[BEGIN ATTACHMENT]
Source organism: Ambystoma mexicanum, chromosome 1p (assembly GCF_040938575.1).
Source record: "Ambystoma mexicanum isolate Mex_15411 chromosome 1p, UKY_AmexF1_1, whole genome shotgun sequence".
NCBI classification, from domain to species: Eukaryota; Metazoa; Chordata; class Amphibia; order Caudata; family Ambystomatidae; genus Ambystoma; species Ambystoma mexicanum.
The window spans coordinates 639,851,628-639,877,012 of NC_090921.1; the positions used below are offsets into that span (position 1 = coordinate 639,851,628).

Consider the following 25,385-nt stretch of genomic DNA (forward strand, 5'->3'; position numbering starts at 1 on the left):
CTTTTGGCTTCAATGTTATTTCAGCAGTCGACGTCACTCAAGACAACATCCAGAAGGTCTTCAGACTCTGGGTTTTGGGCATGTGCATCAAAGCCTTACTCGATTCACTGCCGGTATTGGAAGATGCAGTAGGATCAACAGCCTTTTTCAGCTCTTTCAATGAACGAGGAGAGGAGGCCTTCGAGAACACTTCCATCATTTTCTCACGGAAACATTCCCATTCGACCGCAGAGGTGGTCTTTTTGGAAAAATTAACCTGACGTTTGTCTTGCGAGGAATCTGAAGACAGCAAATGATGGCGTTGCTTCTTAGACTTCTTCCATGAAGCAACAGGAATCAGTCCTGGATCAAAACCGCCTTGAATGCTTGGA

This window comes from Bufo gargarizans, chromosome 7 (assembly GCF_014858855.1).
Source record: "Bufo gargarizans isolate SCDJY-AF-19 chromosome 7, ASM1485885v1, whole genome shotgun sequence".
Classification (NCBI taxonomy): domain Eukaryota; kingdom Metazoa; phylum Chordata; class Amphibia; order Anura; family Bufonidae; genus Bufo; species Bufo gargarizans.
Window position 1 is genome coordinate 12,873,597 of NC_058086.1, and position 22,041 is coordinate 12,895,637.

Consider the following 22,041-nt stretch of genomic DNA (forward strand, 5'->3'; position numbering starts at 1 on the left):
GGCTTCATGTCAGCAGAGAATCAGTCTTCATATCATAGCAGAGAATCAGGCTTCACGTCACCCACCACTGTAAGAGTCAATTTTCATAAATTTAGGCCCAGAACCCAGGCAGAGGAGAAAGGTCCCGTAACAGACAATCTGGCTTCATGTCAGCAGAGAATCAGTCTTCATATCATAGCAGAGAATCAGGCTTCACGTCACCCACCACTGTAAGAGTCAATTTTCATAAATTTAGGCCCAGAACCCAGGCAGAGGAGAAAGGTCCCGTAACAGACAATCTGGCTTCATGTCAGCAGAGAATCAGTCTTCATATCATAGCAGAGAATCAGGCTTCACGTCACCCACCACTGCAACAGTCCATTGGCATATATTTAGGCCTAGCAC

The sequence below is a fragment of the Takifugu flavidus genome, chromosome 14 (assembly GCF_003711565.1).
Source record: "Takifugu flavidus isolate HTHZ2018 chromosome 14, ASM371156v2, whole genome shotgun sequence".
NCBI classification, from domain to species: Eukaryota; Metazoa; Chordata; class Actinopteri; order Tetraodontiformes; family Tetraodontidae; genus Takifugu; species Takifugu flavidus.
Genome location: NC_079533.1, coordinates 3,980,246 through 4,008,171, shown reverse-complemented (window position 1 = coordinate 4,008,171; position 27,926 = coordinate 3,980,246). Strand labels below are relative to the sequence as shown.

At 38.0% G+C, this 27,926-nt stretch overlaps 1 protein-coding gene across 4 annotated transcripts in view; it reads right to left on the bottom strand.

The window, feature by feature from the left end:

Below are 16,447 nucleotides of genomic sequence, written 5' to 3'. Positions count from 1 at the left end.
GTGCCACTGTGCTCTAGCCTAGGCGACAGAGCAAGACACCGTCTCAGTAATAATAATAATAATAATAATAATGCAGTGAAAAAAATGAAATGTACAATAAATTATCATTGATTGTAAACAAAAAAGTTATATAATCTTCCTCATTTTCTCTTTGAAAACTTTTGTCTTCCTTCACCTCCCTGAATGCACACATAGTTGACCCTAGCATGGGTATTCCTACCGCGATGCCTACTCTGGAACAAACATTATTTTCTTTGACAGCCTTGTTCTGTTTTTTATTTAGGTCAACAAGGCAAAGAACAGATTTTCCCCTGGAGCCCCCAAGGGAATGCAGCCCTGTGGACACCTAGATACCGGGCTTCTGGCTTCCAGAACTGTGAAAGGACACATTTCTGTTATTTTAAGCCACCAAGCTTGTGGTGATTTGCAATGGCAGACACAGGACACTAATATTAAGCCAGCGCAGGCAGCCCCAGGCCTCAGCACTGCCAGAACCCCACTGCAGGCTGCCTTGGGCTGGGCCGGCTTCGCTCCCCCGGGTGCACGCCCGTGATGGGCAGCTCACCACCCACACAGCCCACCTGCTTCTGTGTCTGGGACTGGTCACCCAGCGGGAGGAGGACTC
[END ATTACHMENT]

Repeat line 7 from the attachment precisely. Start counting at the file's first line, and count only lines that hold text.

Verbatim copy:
This window comes from Bufo gargarizans, chromosome 7 (assembly GCF_014858855.1).